While beauty may only be skin deep and it may be subject to fade at any time, some beauties use their looks to gain exposure (and scholarship money), and parlay their temporary limelight into more sustainable business opportunities. These seven black beauty queens broke records, triumphed over stereotypes and upset the status quo, while proving that beauty and brains are not mutually exclusive.
Crowned in 1983 at the age of 20, Vanessa Williams was the first black Miss America, and although she was later stripped of the title due to nude photos taken two years earlier, she is still recognized for her achievement. More than just a beautiful face, Williams attended Syracuse University on a music scholarship, where she was Miss Syracuse and Miss New York. In the Miss America pageant, she won the talent competition and the swimsuit competition, before winning the ultimate prize. In 1989, Williams released her debut album, which contained several number one hits. She has been nominated for 11 Grammy awards, and has starred in several hit movies, including Eraser and Shaft. Williams has also enjoyed a successful TV career, staring in such popular shows as Ugly Betty – for which she garnered three Emmy nominations – and Desperate Housewives, proving that she definitely has “the right stuff.”
Born in 1954, Oprah Winfrey is a billionaire and one of the most famous people in the world. However, while attending Tennessee State University, she was also crowned Miss Black Tennessee at the age of 17. Two years later, she became the first black female news anchor in Nashville. In 1983, the Oprah Winfrey show was born in Chicago. In 1986, the show went into syndication, becoming the highest-rated talk show in history and winning over 40 Emmys. Winfrey also starred in The Color Purple and Beloved, and formed Harpo Productions. In addition, she launched O, the Oprah Magazine, and the OWN TV network. Never selfish with her money, she spent over $40 million on the Oprah Winfrey Academy for Girls in South Africa, in addition to the gifts of cars, scholarships, and more given to the public.
Born in 1966 as Marie Halle Berry, this beauty won the title of Ms. Teen America in 1985. The following year, she became Miss Ohio USA, and was runner-up in the Miss USA pageant. The same year, Berry became the first black contestant from the United States in the Miss World pageant, where she placed sixth. In the next few years, Berry starred in several high profile movies including Jungle Fever, Boomerang, and the TV adaptation of Queen: The Story of an American Family. Her performance in 1999’s Introducing Dorothy Dandridge led to an Emmy and a Golden Globe. After success in such popular films as X-Men: The Last Stand, and Swordfish, she became the first black woman to win a Best Actress Oscar for her role in Monster’s Ball. Berry was also the first black Bond girl in the James Bond movie franchise. At $10 million a movie, she is one of Hollywood’s highest paid actresses and has lucrative contracts with Revlon and Versace.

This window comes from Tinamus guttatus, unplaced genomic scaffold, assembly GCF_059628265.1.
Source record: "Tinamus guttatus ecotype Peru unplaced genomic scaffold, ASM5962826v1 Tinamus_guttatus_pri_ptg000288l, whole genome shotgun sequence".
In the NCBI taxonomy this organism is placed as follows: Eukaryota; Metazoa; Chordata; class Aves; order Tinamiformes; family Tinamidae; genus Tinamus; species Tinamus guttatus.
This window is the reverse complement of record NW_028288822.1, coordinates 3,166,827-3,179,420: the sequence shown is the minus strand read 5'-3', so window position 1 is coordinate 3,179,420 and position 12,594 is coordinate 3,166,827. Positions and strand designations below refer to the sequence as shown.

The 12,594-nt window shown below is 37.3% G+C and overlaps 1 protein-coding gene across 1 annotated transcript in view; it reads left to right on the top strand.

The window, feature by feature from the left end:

Born in 1951, Jayne Kennedy enjoyed a long and successful string of firsts. In 1970, she became the first black Miss Ohio USA. She placed in the top 15 in the Miss USA pageant, but may be remembered more for being one of the first black women to compete in the competition. In 1978, Kennedy became the first black female announcer on CBS’ NFL Today. She was the first woman of any color to anchor a sports desk. In addition to her TV work, Kennedy starred in several movies, including Heart and Soul (with ex-husband Leon Kennedy), and had the third best-selling exercise video (behind Jane Fonda and Richard Simmons). Always the pioneer, she was also the first black woman to secure a contract with Coca-Cola for Diet Coke and Tab soft drinks.
Born in 1981, Ericka Dunlap broke a 68-year old color barrier by becoming the first black Miss Florida in 2004. The same year, she became the seventh black woman to be crowed Miss America. Following her reign, she (and her husband at the time) competed on the 15th season of The Amazing Race. The couple finished in third place. Dunlap explained her motivation for enduring the Emmy-winning-but-grueling reality TV show as such: “I’m intelligent and I’m talented and I’m confident . . . I’m not just pretty. ‘Pretty’ is a matter of painting on a face. At the end of the day, I’m a scholarship winner, I’m not just a beauty queen.”
Wife, mother, author, lawyer, adjunct professor . . . and she has won beauty pageants in three countries. In 2007, Ingram became the first black woman to win the title of Mrs. Indiana. After moving to the United Kingdom with her husband and children, she competed in – and won the title of – Ms. Great Britain. In 2012, Ingram represented Great Britain in the Ms. World International pageant, which was held in San Juan, Puerto Rico, and won that crown as well. She has authored Christian books for adults and children, and volunteers with several organizations that are committed to improving self-esteem and increasing self-sufficiency among girls and women.
Born in 1370 B.C., Nefertiti was the original black beauty queen. Her name means, “the beautiful one has come.” (Fierce!) At the age of 15, she married Akhenaten, who became Pharaoh Amenhotep IV, King of Egypt. During her husband’s reign, Nefertiti became one of the few queens in history to have shared power with the king. In several relief prints, artists of that day depict her wearing her husband’s crown and killing their enemies during battle. Today, Queen Nefertiti is more famous than her husband, and her statue is one of the most recognizable symbols of ancient Egypt.